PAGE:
Wines of the Week

Varietals You Should Know -- And Love

As we’ve noted before in this space, the world of wine is vast and extensive.  There are many countries where wine is made (including China, and much of the wine is better than you’d think) and over 200 varieties of grapes to make it from.  The wall chart in my office lists 184 varietals, and that’s probably not all of them.  In fact, I’ve been a wine geek for over 20 years, and people will still pull out a bottle of something I’ve never heard of.  That’s what makes this all so much fun.

Recently, I received a bottle of Bombino Bianco, which was a bit of a surprise, because we’ve sipped our way all over Italy, from Sicily to Milan, and had never encountered it.  This was a light refreshing white from the “heel” of Italy’s boot, and we’ll be looking for more of it.

Many wine grapes are obscure, or unknown for many reasons.  First is that some are used in wines that never leave their area of production.  In the far eastern reaches of France near the Alps, for instance, they make a wine called vin jaune, or “yellow wine.”  It’s produced from a grape called Savagnin, which grows only in that region.  While the wine is available from several online retailers, I have never seen it on a wine store shelf.  And there are many other varietals and regions just like that.

Teroldego makes a really interesting Italian red.  And Touriga Nacional is a major component of red table wines from Portugal.  The situation is complicated even further by the fact that in the Old World, the wines are known by their place names, and not the name of the grape.  So you’d never know that Sherry, which is a place name (in Spanish it’s Jerez) is made from a grape called Palomino.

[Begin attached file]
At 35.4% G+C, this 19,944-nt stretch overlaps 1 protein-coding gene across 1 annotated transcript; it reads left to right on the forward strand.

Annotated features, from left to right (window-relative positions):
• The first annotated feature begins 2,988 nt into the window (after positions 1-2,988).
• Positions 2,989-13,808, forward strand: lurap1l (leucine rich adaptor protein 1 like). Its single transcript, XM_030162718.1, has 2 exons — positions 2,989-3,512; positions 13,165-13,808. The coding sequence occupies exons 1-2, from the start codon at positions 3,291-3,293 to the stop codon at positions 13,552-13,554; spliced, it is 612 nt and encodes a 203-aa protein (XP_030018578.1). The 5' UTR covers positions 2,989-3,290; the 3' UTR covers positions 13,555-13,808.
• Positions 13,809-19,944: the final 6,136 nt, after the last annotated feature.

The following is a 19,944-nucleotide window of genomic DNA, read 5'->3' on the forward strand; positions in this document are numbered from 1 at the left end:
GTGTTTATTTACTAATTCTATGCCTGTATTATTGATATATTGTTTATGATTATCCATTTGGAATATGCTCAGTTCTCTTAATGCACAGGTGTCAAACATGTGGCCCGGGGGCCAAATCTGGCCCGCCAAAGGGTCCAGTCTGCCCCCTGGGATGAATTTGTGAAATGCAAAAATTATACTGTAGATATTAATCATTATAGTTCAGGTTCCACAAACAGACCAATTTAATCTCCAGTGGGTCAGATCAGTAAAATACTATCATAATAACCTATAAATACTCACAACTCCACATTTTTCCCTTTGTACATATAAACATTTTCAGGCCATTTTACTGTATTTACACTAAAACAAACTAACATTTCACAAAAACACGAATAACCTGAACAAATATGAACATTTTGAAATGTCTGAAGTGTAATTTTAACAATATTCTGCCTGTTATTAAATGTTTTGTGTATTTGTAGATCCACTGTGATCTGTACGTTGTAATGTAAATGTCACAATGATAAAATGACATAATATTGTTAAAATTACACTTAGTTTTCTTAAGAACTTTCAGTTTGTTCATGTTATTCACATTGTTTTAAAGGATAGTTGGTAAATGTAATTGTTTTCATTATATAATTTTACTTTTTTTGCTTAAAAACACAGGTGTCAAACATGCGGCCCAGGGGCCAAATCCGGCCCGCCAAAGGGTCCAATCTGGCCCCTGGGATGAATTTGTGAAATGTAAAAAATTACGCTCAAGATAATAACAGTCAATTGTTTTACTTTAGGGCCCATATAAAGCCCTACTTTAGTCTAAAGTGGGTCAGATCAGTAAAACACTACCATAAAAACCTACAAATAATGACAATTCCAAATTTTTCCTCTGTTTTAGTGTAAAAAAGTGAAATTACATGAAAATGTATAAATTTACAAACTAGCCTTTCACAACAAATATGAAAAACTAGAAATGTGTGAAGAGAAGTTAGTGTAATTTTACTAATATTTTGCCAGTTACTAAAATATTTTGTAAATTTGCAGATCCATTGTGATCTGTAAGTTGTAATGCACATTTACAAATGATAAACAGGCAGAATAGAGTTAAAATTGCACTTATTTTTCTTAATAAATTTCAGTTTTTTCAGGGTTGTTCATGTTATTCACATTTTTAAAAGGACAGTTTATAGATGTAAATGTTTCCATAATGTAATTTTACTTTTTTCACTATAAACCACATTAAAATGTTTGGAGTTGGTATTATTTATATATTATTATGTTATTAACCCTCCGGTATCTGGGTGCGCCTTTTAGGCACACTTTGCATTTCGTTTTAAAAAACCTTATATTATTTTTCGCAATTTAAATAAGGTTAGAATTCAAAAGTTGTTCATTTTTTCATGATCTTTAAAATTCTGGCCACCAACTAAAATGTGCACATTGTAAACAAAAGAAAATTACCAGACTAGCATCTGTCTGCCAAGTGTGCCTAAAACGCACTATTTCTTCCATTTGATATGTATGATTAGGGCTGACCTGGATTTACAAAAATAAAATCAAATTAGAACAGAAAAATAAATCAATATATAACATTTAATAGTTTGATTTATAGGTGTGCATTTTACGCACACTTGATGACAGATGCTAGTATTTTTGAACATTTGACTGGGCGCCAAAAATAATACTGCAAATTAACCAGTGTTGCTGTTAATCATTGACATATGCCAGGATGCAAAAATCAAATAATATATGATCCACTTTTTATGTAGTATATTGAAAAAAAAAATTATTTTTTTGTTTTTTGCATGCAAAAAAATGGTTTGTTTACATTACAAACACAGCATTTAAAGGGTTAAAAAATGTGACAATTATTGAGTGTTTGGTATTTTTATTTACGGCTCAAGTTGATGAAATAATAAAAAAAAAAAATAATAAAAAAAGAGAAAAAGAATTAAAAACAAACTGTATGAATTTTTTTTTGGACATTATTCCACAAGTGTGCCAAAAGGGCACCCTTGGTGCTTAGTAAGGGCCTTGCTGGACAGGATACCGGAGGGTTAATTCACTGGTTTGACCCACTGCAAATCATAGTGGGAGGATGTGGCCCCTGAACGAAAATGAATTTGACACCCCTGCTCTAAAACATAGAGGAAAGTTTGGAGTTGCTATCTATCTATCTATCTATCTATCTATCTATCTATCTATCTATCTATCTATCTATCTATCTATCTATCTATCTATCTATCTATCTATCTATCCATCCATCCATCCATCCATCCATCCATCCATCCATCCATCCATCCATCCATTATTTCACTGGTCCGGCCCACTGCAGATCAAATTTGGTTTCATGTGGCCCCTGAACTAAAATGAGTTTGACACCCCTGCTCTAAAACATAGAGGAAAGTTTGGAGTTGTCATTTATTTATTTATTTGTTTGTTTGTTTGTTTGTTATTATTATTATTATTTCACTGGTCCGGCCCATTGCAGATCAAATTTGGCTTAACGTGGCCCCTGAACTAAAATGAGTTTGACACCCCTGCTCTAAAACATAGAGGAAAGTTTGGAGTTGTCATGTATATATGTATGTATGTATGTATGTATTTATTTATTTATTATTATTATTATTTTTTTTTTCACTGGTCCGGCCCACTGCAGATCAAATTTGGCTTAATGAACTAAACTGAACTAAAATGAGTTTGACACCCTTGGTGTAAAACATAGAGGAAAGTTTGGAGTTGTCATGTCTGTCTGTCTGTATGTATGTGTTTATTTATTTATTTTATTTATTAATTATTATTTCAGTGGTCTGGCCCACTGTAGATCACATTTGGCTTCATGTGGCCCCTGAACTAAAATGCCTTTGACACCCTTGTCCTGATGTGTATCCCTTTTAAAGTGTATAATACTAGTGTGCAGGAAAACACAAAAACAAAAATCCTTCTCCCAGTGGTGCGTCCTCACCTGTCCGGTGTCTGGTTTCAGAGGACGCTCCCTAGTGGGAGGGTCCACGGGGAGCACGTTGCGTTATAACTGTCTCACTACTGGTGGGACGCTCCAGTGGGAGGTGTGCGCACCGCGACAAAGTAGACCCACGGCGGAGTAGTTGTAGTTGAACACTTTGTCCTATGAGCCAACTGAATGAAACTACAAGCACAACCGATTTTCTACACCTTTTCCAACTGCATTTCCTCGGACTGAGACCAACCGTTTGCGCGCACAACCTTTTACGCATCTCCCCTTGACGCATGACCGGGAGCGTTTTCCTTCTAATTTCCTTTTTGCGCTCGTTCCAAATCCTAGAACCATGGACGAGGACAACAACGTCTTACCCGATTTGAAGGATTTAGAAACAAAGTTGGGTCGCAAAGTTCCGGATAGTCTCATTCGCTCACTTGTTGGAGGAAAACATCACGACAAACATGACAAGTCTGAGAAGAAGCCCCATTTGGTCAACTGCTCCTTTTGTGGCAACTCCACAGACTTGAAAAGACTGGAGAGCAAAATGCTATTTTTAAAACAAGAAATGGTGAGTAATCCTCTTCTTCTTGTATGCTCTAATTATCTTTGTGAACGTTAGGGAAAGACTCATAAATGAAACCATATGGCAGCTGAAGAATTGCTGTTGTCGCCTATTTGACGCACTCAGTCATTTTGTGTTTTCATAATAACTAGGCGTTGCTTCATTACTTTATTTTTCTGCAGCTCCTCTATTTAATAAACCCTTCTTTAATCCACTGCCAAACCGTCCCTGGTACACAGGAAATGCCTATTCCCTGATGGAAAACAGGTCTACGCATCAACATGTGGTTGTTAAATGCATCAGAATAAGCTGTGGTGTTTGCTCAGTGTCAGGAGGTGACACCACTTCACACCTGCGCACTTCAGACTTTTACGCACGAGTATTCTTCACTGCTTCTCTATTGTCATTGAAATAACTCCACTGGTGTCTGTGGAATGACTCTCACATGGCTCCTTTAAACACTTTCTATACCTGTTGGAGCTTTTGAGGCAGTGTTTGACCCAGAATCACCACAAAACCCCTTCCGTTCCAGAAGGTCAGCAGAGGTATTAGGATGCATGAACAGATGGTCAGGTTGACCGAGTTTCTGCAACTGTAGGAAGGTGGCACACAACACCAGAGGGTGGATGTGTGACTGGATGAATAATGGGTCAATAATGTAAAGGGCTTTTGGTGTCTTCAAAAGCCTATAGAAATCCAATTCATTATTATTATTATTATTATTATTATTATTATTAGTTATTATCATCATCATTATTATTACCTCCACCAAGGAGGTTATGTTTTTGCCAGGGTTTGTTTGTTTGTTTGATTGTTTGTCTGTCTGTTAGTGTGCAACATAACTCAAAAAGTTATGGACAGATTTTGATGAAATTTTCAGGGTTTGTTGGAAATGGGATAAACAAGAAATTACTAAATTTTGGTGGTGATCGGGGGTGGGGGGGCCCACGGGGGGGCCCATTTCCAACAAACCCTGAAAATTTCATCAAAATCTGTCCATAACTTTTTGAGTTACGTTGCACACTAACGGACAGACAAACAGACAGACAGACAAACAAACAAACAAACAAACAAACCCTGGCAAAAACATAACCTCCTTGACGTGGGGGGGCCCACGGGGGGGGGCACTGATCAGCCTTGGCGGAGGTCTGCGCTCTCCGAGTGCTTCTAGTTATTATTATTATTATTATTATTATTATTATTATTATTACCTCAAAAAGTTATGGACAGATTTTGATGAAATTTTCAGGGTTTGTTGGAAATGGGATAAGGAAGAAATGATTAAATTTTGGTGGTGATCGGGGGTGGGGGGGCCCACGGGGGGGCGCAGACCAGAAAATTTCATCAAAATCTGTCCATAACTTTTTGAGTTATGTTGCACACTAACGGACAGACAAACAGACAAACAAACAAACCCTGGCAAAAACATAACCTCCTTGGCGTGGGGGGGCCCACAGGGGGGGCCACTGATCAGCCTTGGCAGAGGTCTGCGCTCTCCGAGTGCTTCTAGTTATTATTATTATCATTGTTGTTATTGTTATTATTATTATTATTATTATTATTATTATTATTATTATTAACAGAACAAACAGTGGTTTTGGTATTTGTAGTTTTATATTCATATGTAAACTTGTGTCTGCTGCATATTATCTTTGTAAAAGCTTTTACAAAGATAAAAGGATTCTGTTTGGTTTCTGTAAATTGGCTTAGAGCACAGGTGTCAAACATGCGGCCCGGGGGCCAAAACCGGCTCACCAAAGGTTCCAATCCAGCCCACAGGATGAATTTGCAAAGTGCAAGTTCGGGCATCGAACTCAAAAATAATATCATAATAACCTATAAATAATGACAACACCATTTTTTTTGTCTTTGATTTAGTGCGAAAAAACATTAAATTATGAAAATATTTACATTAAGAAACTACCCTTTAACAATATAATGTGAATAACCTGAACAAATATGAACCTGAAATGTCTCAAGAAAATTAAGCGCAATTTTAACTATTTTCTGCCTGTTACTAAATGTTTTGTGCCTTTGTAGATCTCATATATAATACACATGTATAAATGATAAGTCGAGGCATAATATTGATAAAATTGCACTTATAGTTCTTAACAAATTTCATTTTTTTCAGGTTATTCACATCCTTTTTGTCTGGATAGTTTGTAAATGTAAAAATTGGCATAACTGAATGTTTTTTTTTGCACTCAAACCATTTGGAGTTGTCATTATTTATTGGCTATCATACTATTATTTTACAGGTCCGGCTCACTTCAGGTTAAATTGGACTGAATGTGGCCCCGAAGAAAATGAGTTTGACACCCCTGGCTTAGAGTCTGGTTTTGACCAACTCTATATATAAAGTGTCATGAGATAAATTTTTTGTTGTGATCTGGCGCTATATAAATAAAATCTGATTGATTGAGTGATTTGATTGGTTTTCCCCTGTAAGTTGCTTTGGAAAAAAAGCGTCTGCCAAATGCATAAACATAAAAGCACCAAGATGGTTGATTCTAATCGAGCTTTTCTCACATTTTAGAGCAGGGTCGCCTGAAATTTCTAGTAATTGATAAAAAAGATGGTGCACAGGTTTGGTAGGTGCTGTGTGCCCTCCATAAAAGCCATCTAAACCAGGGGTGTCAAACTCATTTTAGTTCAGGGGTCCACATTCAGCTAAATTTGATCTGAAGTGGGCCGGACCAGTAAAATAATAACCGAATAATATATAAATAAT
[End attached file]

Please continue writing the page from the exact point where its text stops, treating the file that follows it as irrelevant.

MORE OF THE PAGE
Also, many varietals are grown specifically to be used in blends, and are rarely, if ever, bottled all by themselves.  Here, good examples would be Petit Verdot, a significant component of the Bordeaux blend, and Tannat, which comes primarily from Southwestern France, but is also grown very successfully in Uruguay (of all places).  They can be delicious on their own, but finding them is a bit of a chore.

But when you come right down to it, this is all part of the real enjoyment of discovering wine.  There are always new regions, new varietals, and new sensations.  So sample widely, and enjoy some of this week’s recommendations.

Contrade Malvasia/Chardonnay Puglia 2016 ($10) – This wine is 90% Malvasia, with a bit of Chardonnay blended in for body.  It’s a light straw color with white flowers on the nose.  It’s slightly sweet, and refreshing, offering flavors of white flowers, and white peach.  Our tasting panel says it’s a perfect “boat wine.”  WW 86

Damilano Barolo Lecinquevigne 2010 ($30) – I’m convinced that the Nebbiolo winemakers up in northern Italy are pushing a lighter style, because most Barolos in the past have been huge, extracted wines.  This is a much lighter version, with earth aromas, light tannins, and well balanced dark fruit flavors.  WW 89-90

Cliff Lede Cabernet Sauvignon Stags Leap 2014 ($78) – Gorgeous.  Deep inky black color with nose of black currant.  Rich mouthfeel and abundant complex flavors of dark currant, blackberry, cassis, and chocolate.  Decant it, or give it some time.  Your wait will be rewarded.  Sensational.  WW 95

Salentin Malbec Primum 2013 ($65) – We all liked this one.  Dark ruby color, cherry, smoke, brown leather, all kinds of flavors going on in the glass.  A bit tannic, so it will need some time.  WW 91